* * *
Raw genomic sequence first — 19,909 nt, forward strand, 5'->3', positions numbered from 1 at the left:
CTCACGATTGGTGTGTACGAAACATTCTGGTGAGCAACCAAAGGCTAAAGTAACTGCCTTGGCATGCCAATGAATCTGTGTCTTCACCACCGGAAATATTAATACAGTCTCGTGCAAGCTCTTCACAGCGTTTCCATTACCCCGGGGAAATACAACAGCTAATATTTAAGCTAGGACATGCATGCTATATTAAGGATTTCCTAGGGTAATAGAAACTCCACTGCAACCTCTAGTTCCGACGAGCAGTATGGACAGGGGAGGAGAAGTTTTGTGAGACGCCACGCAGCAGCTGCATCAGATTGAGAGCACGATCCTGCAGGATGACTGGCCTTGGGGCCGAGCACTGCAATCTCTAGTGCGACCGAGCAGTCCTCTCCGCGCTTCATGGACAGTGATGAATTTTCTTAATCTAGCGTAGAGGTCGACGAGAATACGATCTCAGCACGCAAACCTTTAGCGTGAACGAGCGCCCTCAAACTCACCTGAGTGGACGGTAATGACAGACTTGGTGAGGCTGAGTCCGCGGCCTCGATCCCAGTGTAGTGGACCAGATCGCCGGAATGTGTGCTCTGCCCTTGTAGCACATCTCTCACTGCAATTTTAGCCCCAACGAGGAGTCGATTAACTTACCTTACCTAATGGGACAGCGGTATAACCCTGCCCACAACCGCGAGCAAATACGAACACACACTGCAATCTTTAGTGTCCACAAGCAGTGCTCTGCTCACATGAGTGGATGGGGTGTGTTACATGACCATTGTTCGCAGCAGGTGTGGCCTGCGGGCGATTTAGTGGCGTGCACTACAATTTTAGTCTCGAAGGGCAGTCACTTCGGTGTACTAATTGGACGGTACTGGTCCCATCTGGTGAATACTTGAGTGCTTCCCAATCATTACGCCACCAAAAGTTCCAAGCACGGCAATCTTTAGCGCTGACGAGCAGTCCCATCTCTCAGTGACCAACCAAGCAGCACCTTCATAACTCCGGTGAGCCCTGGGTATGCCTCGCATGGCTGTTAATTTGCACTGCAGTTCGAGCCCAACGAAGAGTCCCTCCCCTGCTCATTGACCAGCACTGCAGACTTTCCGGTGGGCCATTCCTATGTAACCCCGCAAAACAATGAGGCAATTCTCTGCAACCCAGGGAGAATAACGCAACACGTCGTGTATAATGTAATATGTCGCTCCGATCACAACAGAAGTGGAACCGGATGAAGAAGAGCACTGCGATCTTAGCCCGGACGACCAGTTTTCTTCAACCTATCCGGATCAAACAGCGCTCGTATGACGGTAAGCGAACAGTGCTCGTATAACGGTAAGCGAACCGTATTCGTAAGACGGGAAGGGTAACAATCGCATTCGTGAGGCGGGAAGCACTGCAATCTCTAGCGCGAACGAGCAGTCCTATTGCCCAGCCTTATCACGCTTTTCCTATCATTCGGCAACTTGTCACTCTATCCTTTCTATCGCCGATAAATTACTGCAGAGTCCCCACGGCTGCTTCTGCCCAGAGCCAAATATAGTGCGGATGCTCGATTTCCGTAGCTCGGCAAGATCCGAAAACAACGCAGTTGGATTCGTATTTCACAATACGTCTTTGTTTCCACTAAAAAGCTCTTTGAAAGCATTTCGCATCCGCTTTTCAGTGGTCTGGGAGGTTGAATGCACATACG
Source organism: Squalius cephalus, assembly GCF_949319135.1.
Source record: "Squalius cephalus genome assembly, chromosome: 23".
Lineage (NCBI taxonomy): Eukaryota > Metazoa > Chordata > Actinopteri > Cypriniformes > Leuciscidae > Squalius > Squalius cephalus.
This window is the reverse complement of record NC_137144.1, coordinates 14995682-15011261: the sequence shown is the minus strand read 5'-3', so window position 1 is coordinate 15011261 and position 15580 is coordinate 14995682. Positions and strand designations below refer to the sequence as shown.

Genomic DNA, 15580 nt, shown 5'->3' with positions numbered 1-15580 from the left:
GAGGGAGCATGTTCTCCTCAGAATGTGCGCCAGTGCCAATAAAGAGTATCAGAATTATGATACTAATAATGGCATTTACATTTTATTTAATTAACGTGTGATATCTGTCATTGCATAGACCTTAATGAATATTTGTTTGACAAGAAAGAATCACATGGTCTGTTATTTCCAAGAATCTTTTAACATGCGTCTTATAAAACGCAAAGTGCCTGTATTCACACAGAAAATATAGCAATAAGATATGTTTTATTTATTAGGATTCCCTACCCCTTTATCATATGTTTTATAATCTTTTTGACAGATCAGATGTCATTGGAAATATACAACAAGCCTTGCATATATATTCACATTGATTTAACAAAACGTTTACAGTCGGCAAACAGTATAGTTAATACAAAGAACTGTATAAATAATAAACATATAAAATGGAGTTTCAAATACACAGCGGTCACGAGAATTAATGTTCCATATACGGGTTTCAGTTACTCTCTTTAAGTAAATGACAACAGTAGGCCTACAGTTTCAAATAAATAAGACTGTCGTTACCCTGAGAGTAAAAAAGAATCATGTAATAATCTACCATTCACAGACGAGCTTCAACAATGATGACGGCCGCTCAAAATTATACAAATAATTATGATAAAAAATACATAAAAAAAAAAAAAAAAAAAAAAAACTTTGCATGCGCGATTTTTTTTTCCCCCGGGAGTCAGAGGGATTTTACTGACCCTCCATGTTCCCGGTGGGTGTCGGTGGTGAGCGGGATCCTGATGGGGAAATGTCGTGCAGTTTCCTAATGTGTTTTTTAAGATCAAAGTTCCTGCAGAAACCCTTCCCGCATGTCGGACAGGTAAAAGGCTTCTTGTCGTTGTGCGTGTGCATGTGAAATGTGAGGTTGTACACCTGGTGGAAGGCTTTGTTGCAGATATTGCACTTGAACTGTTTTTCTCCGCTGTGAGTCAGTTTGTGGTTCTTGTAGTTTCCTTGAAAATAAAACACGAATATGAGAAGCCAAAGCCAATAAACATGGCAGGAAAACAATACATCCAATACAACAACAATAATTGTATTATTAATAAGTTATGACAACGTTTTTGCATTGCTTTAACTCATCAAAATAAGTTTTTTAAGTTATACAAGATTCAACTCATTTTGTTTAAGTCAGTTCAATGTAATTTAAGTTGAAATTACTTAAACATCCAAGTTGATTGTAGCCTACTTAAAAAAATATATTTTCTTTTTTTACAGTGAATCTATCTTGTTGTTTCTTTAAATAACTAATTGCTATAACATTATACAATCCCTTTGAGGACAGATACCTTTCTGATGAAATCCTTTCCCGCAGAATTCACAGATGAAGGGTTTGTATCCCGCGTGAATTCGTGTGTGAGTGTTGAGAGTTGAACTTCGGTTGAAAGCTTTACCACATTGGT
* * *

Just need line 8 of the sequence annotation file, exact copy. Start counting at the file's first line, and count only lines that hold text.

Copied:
GAGGGAGCATGTTCTCCTCAGAATGTGCGCCAGTGCCAATAAAGAGTATCAGAATTATGATACTAATAATGGCATTTACATTTTATTTAATTAACGTGTGATATCTGTCATTGCATAGACCTTAATGAATATTTGTTTGACAAGAAAGAATCACATGGTCTGTTATTTCCAAGAATCTTTTAACATGCGTCTTATAAAACGCAAAGTGCCTGTATTCACACAGAAAATATAGCAATAAGATATGTTTTATTTATTAGGATTCCCTACCCCTTTATCATATGTTTTATAATCTTTTTGACAGATCAGATGTCATTGGAAATATACAACAAGCCTTGCATATATATTCACATTGATTTAACAAAACGTTTACAGTCGGCAAACAGTATAGTTAATACAAAGAACTGTATAAATAATAAACATATAAAATGGAGTTTCAAATACACAGCGGTCACGAGAATTAATGTTCCATATACGGGTTTCAGTTACTCTCTTTAAGTAAATGACAACAGTAGGCCTACAGTTTCAAATAAATAAGACTGTCGTTACCCTGAGAGTAAAAAAGAATCATGTAATAATCTACCATTCACAGACGAGCTTCAACAATGATGACGGCCGCTCAAAATTATACAAATAATTATGATAAAAAATACATAAAAAAAAAAAAAAAAAAAAAAAACTTTGCATGCGCGATTTTTTTTTCCCCCGGGAGTCAGAGGGATTTTACTGACCCTCCATGTTCCCGGTGGGTGTCGGTGGTGAGCGGGATCCTGATGGGGAAATGTCGTGCAGTTTCCTAATGTGTTTTTTAAGATCAAAGTTCCTGCAGAAACCCTTCCCGCATGTCGGACAGGTAAAAGGCTTCTTGTCGTTGTGCGTGTGCATGTGAAATGTGAGGTTGTACACCTGGTGGAAGGCTTTGTTGCAGATATTGCACTTGAACTGTTTTTCTCCGCTGTGAGTCAGTTTGTGGTTCTTGTAGTTTCCTTGAAAATAAAACACGAATATGAGAAGCCAAAGCCAATAAACATGGCAGGAAAACAATACATCCAATACAACAACAATAATTGTATTATTAATAAGTTATGACAACGTTTTTGCATTGCTTTAACTCATCAAAATAAGTTTTTTAAGTTATACAAGATTCAACTCATTTTGTTTAAGTCAGTTCAATGTAATTTAAGTTGAAATTACTTAAACATCCAAGTTGATTGTAGCCTACTTAAAAAAATATATTTTCTTTTTTTACAGTGAATCTATCTTGTTGTTTCTTTAAATAACTAATTGCTATAACATTATACAATCCCTTTGAGGACAGATACCTTTCTGATGAAATCCTTTCCCGCAGAATTCACAGATGAAGGGTTTGTATCCCGCGTGAATTCGTGTGTGAGTGTTGAGAGTTGAACTTCGGTTGAAAGCTTTACCACATTGGT